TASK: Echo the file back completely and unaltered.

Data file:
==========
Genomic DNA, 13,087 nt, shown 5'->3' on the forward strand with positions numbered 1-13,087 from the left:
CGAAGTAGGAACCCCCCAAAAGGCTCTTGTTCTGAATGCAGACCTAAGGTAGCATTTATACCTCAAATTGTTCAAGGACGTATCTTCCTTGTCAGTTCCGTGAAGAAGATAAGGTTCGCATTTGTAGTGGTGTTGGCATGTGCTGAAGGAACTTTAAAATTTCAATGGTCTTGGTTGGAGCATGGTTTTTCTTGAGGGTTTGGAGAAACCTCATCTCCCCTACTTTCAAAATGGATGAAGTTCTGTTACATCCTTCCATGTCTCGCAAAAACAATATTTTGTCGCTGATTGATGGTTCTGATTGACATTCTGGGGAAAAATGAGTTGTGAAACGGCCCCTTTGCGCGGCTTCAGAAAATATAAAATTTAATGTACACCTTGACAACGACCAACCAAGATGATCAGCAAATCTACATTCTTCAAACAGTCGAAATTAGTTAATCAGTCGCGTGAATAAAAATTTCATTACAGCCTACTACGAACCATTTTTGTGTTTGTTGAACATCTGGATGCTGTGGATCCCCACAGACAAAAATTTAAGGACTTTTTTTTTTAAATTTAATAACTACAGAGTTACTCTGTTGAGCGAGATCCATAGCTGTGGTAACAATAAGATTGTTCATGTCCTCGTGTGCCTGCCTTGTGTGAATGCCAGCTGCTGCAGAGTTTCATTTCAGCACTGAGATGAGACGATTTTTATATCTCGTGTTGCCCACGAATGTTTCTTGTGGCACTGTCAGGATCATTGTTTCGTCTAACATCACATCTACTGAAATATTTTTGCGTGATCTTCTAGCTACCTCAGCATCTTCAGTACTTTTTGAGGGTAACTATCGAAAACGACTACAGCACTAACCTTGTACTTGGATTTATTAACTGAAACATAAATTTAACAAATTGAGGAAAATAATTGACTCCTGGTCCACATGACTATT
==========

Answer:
Genomic DNA, 13,087 nt, shown 5'->3' on the forward strand with positions numbered 1-13,087 from the left:
CGAAGTAGGAACCCCCCAAAAGGCTCTTGTTCTGAATGCAGACCTAAGGTAGCATTTATACCTCAAATTGTTCAAGGACGTATCTTCCTTGTCAGTTCCGTGAAGAAGATAAGGTTCGCATTTGTAGTGGTGTTGGCATGTGCTGAAGGAACTTTAAAATTTCAATGGTCTTGGTTGGAGCATGGTTTTTCTTGAGGGTTTGGAGAAACCTCATCTCCCCTACTTTCAAAATGGATGAAGTTCTGTTACATCCTTCCATGTCTCGCAAAAACAATATTTTGTCGCTGATTGATGGTTCTGATTGACATTCTGGGGAAAAATGAGTTGTGAAACGGCCCCTTTGCGCGGCTTCAGAAAATATAAAATTTAATGTACACCTTGACAACGACCAACCAAGATGATCAGCAAATCTACATTCTTCAAACAGTCGAAATTAGTTAATCAGTCGCGTGAATAAAAATTTCATTACAGCCTACTACGAACCATTTTTGTGTTTGTTGAACATCTGGATGCTGTGGATCCCCACAGACAAAAATTTAAGGACTTTTTTTTTTAAATTTAATAACTACAGAGTTACTCTGTTGAGCGAGATCCATAGCTGTGGTAACAATAAGATTGTTCATGTCCTCGTGTGCCTGCCTTGTGTGAATGCCAGCTGCTGCAGAGTTTCATTTCAGCACTGAGATGAGACGATTTTTATATCTCGTGTTGCCCACGAATGTTTCTTGTGGCACTGTCAGGATCATTGTTTCGTCTAACATCACATCTACTGAAATATTTTTGCGTGATCTTCTAGCTACCTCAGCATCTTCAGTACTTTTTGAGGGTAACTATCGAAAACGACTACAGCACTAACCTTGTACTTGGATTTATTAACTGAAACATAAATTTAACAAATTGAGGAAAATAATTGACTCCTGGTCCACATGACTATT